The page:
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abstract = "Background: Marijuana use is common among HIV+ individuals, but few studies have examined long-term trends in prevalence and correlates of use. Methods: We evaluated trends (1984–2013) in the annual prevalence of current (past 6-month use) and daily (among current users) marijuana use and determined correlates of use among 2742 HIV-seropositive (HIV+) and 3172 HIV-seronegative (HIV−) men who have sex with men in the Multicenter AIDS Cohort Study (MACS). Poisson regression models were used to estimate prevalence ratios of marijuana use separately for the men who were enrolled before 2001 (early-cohort) and after 2001 (late-cohort). Results: Over the 29 years of the study, the prevalence of current marijuana use declined significantly, whereas daily use among users increased among all men in the early and late-cohorts. A HIV+ status was associated with higher prevalence of marijuana use among the men in the early-cohort (adjusted prevalence ratio [aPR] = 1.53, 95{\%} confidence interval [CI]:1.42, 1.64, p = <0.0001), but not in the men in the late-cohort (aPR = 0.90, 95{\%} CI: 0.79, 1.03, p = 0.1424). Alcohol use and cigarette smoking were being positively associated with marijuana use. Conclusions: Although the annual prevalence of current marijuana use decreased significantly over time in the MACS, daily use among users increased significantly. Further, among the HIV+ men, our study did not show clinically significant adverse effects of marijuana use on highly active antiretroviral therapy use, CD4+ count, or HIV viral load.",
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AU - Chen, Xinguang

AU - Surkan, Pamela

AU - Becker, James T.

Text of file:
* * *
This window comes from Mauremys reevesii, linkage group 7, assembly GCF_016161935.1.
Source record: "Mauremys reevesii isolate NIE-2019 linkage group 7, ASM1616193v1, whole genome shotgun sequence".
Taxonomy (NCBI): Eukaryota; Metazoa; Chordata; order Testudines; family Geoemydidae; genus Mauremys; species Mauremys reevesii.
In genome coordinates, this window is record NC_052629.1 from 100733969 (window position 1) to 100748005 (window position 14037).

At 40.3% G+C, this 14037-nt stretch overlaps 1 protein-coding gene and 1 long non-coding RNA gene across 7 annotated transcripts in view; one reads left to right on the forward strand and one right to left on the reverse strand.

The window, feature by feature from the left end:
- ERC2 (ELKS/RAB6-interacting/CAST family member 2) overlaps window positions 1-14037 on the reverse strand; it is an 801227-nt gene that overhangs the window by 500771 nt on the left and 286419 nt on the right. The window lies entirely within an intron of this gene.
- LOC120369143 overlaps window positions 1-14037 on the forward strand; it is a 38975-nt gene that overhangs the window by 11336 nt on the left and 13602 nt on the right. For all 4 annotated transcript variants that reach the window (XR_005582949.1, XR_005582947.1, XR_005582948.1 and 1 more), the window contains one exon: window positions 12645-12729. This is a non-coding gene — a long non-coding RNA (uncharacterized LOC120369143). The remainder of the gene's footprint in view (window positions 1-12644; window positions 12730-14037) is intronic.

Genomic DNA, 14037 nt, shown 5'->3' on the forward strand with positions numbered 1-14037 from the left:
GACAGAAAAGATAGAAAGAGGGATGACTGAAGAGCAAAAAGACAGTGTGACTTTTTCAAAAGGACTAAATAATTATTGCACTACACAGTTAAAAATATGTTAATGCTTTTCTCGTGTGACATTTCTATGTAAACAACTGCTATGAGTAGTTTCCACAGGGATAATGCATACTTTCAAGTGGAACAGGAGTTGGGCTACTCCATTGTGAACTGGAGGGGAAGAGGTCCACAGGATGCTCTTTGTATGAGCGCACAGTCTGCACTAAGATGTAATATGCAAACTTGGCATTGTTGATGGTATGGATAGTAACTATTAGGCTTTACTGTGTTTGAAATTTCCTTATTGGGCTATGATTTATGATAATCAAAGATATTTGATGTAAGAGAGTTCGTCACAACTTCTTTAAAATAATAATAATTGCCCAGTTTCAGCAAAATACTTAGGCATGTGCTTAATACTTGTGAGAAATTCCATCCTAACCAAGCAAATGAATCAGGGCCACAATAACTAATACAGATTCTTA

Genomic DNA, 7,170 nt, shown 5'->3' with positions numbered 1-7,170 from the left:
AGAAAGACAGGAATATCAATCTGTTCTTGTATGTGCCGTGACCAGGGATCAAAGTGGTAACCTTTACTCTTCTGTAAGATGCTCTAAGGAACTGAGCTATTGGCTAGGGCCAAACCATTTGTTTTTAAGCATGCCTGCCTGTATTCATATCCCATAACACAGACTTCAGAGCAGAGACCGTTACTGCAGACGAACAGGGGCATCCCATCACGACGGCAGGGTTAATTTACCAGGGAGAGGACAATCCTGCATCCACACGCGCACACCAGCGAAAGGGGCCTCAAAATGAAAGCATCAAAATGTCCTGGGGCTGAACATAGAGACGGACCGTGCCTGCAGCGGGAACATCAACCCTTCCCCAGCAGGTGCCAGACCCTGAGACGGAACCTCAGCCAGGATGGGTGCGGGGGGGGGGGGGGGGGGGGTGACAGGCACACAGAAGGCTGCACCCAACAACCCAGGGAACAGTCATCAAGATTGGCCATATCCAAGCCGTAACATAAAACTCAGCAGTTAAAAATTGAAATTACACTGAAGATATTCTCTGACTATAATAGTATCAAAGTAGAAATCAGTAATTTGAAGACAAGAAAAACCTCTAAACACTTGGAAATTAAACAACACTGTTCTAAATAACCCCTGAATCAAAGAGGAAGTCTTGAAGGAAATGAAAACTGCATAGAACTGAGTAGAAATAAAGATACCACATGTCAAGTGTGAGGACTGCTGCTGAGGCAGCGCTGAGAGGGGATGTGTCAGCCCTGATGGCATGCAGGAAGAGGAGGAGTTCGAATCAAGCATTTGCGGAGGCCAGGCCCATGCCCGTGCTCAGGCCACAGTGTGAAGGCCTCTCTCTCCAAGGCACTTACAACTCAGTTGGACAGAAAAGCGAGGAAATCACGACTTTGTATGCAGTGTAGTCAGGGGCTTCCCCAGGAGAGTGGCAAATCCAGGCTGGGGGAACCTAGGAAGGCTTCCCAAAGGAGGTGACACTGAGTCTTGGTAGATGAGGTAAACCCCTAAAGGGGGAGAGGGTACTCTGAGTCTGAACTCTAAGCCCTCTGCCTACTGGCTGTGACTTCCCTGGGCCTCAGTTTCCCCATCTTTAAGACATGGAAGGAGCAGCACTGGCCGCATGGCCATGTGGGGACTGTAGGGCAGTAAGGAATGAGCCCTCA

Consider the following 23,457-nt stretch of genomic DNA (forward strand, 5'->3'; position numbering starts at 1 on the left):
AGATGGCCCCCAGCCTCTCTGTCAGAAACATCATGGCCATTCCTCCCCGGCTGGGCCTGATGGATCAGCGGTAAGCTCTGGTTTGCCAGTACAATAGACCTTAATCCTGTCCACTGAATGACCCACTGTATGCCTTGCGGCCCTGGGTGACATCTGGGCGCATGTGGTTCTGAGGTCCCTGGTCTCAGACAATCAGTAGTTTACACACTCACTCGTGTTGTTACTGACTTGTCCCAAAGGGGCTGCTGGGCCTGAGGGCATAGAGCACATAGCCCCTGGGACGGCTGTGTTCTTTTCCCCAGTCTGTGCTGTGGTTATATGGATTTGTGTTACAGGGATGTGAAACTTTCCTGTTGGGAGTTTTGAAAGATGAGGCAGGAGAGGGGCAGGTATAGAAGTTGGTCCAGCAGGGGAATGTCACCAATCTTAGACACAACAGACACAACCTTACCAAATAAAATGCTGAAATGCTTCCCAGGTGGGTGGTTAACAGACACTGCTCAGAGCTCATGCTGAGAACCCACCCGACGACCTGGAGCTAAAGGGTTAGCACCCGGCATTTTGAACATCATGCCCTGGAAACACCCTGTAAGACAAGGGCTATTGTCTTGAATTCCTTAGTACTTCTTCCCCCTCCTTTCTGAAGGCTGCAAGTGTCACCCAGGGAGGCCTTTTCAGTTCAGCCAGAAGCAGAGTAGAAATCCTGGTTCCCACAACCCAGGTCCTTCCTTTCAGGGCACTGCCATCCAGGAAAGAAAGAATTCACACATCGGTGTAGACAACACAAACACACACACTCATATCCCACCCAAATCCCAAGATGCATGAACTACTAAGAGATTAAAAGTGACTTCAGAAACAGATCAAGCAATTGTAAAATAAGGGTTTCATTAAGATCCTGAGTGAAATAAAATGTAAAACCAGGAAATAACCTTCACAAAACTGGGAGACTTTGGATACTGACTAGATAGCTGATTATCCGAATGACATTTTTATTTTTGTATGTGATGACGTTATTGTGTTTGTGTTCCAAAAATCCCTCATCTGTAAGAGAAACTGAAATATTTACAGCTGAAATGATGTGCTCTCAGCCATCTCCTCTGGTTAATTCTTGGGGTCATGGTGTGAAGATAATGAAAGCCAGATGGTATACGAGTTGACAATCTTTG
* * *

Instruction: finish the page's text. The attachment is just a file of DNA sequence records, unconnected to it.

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AB - Background: Marijuana use is common among HIV+ individuals, but few studies have examined long-term trends in prevalence and correlates of use. Methods: We evaluated trends (1984–2013) in the annual prevalence of current (past 6-month use) and daily (among current users) marijuana use and determined correlates of use among 2742 HIV-seropositive (HIV+) and 3172 HIV-seronegative (HIV−) men who have sex with men in the Multicenter AIDS Cohort Study (MACS). Poisson regression models were used to estimate prevalence ratios of marijuana use separately for the men who were enrolled before 2001 (early-cohort) and after 2001 (late-cohort). Results: Over the 29 years of the study, the prevalence of current marijuana use declined significantly, whereas daily use among users increased among all men in the early and late-cohorts. A HIV+ status was associated with higher prevalence of marijuana use among the men in the early-cohort (adjusted prevalence ratio [aPR] = 1.53, 95% confidence interval [CI]:1.42, 1.64, p = <0.0001), but not in the men in the late-cohort (aPR = 0.90, 95% CI: 0.79, 1.03, p = 0.1424). Alcohol use and cigarette smoking were being positively associated with marijuana use. Conclusions: Although the annual prevalence of current marijuana use decreased significantly over time in the MACS, daily use among users increased significantly. Further, among the HIV+ men, our study did not show clinically significant adverse effects of marijuana use on highly active antiretroviral therapy use, CD4+ count, or HIV viral load.